Friday, March 29, 2013

It's Been A Whirlwind!

Muffin gets lunch!
Happy Easter to everyone!  I'm finding it really hard to believe that April is almost upon us!  Perhaps that has something to do with the freezing temperatures and three feet of snow outside!  This time last year the snow was completely gone and buds were swelling!  It's been such a loooooooong winter this year; it seems hard to get excited about Spring because it still seems so far away!

March is a bit of a blur for me.  So much happened, so fast and I feel rather like I stumbled through the whole thing.  We've both been sick, we've both gotten some work off the farm, we've been dealing with a predator in the chicken coop and we've had a passel of baby goats!  I have vague memories of cold nights in the barn with the goats, finding murdered chickens in the coop, studying for a new job, sneaking around the house while Farmer Man sleeps after working a night shift, trying to find the energy to get groceries and coughing and sniffling during every event!

The end result is that we have six beautiful baby goats: five girls and a boy!  Mabel had triplets first, on March 9.  She produced a boy, Monkey and two little girls, Mink and Muffin.  If you follow this blog, you remember last year she rejected them completely and her kids were bottle babies.  This year she was more accepting and cleaned them up, but could not seem to feed them.  It was also very cold the night they were born (-25 C) so eventually they came into the house and became bottle babies.  Once again, I was so thankful for my Henry Milker, so light and portable, with clean milk ready to use.  Farmer Man was at work, so it proved to be a long, stressful and tiring night for me!  And, admittedly, we weren't as organized as we could have been because we thought we were at least a week away from having babies.

So imagine my surprise when I go to the barn to refresh waters the very next day and hear the wee cry of a baby goat!  Sixteen hours after Mabel, Choco produced the cutest little dark brown baby girl, Coco Chanel!  Everything was going well with these two; Farmer Man set up a heat lamp, we helped clean up and put a little coat on the baby and mother and kid were bonding and feeding very nicely in a short time.  We didn't think Choco was even near her due date: she didn't look very pregnant, she'd been very placid and hadn't exhibited any signs of nesting.  Last year, she was the last to have babies, fully a month after the first birth, so we assumed she had resisted Randi's advances again.  It being a weekend, I was around and continued to do hourly checks.  It was still very cold outside, so we wanted to make sure the new mommy and baby were taking advantage of the heat lamp, mommy was getting lots of water (the water was freezing quickly, and needed replacement often).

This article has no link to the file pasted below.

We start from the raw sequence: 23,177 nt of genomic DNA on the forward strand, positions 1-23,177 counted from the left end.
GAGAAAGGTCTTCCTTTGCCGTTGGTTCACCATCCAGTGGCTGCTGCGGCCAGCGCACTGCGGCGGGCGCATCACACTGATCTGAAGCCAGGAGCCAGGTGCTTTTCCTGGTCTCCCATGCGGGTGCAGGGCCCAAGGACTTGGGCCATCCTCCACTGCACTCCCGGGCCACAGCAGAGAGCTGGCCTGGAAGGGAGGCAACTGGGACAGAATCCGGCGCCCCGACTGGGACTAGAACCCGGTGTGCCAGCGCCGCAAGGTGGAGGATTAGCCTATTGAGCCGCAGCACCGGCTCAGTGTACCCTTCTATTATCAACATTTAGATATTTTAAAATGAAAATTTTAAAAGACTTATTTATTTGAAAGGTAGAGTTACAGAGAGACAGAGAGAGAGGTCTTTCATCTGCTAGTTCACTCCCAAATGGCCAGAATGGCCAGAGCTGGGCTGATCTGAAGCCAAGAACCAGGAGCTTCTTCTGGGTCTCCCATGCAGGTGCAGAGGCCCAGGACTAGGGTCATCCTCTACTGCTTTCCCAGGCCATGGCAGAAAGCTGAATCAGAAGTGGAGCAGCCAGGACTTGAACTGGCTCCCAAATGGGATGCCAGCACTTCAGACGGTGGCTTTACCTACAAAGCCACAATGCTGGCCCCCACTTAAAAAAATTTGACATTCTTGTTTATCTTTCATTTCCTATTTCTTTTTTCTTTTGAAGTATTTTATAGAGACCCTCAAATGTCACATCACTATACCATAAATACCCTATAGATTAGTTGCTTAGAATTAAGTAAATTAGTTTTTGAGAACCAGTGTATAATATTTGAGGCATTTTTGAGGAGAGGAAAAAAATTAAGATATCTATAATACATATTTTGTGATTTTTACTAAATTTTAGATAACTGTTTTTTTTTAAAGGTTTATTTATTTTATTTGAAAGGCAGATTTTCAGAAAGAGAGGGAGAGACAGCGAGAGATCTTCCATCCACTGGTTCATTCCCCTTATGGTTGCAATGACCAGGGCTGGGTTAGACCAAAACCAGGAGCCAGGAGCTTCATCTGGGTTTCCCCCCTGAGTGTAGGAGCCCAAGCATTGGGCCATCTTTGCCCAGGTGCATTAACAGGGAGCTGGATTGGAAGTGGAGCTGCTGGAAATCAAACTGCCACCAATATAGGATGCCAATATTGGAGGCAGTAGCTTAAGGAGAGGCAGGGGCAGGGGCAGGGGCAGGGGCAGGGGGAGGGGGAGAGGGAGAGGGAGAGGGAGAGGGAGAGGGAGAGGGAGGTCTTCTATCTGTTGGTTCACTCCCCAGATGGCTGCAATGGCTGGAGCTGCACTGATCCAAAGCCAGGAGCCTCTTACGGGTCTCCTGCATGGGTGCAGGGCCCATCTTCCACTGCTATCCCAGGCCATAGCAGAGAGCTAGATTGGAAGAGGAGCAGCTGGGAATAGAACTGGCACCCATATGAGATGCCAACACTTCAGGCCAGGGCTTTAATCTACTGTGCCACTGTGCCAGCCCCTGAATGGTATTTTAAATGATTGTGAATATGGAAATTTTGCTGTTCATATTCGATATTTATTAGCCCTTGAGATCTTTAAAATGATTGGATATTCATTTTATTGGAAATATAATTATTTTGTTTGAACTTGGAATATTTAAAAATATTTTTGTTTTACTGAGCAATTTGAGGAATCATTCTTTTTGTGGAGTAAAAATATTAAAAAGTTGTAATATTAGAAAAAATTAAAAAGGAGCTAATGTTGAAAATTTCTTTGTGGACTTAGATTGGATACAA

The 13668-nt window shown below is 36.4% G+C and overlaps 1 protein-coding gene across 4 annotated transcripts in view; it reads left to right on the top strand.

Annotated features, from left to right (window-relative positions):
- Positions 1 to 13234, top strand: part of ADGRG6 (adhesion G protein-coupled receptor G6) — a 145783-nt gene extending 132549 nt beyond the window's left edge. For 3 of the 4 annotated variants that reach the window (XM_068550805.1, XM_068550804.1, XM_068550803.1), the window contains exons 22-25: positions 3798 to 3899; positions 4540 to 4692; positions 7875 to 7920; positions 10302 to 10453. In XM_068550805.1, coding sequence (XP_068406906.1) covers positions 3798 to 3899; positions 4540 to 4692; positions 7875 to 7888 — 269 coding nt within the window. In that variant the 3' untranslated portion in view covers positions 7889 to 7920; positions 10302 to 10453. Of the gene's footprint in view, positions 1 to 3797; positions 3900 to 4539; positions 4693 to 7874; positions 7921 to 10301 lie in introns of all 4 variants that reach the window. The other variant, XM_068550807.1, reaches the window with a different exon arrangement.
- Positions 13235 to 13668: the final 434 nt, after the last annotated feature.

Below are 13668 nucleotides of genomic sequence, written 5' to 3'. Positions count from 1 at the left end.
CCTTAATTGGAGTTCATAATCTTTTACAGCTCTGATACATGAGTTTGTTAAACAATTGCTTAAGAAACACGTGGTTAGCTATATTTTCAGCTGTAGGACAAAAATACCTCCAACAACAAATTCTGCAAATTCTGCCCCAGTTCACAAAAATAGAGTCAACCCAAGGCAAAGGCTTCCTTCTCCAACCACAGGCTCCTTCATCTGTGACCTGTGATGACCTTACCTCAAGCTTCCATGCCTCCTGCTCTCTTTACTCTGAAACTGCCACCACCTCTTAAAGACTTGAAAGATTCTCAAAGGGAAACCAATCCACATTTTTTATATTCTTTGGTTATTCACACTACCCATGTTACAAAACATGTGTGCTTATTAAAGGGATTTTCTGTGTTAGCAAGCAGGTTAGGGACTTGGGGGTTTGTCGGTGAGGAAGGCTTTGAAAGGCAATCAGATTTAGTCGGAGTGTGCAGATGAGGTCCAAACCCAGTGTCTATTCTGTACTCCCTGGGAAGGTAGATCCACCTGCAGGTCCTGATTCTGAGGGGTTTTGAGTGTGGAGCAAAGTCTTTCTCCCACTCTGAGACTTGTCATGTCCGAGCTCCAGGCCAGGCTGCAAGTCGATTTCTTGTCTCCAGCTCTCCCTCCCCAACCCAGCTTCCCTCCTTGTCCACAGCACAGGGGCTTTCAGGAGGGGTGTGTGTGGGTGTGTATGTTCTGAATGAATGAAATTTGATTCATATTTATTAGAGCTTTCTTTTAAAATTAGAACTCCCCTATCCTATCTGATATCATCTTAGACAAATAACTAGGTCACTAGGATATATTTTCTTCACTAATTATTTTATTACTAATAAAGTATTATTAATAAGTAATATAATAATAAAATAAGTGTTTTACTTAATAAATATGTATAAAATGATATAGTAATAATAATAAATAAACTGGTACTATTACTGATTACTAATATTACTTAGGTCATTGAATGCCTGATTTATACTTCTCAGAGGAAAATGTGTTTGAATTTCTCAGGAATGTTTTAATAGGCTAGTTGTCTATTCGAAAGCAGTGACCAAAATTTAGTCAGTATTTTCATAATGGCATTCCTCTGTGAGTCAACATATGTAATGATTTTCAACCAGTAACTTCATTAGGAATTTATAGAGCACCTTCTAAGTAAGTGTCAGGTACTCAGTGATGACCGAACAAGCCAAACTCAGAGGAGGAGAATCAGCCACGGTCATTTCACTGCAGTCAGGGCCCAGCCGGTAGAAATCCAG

Early evening, as I went to check on things I found Goldie in the throes of birth.  One baby was already out on the straw and she was obviously working on a second.  Fortunately Farmer Man was home and he worked on getting a second heat lamp installed in an 'adlib' birthing suite for Goldie and her babies.  We helped clean up and dry off the babies and got everyone in the warmth of the new birthing suite.  Goldie had two girls: a lovely, almost ivory coloured kid we've named Ghost and a little chocolate brown girl named Giggles.

Whew, all our babies within twenty four hours and freezing cold temperatures.  It was worrisome.  The babies in the house were doing fine, Mabel was getting back in the groove of being milked but she wasn't producing enough for triplets and we didn't feel we could take away from the other new mommas right at this time.  Thank heaven for frozen milk!  We had frozen a LOT of milk while continuing to milk into the fall, long after last years' babies were weaned.  It was intended for soap, first and foremost, but also for our use through the winter.  We really hadn't thought about a stash for this years' babies!  The thing about frozen milk is that it separates and clumps, so feeding time became a little long as we had to warm the milk enough to 'melt' the clumps in it; some of it I've also had to put in the blender to re-liquefy so that it would go through the bottles smoothly and not clog the nipple.

By Monday morning, Farmer Man, on an hourly check, realized something was wrong with Goldie.  She didn't want to get up and was very lethargic; the babies weren't getting fed.  By an early afternoon check, Ghost was lethargic and shivering.  Into the house she came!  Farmer Man was worried enough to call me at work and I raced home as soon as I could.  The little girl was very still and weak: Farmer Man had prepared a bottle and would get it in her mouth and squirt a bit, trying to get her to swallow.  He went off to work and I continued this into the evening.  On a check, Giggles seemed to be fading, so into the house she came, too!  Now five to bottle feed - thank heavens for the frozen milk.  Thank heavens, too, for pals Nancy and Deb, who came to help feed (and to play with baby goats!).  The twins rebounded, a huge improvement in just twenty four hours of consistent feeding!  We tried milking Goldie, but she was producing hardly anything.  She continued to be lethargic the next day so we called our vet, Dr. Sherry of Wheat City Vet Clinic.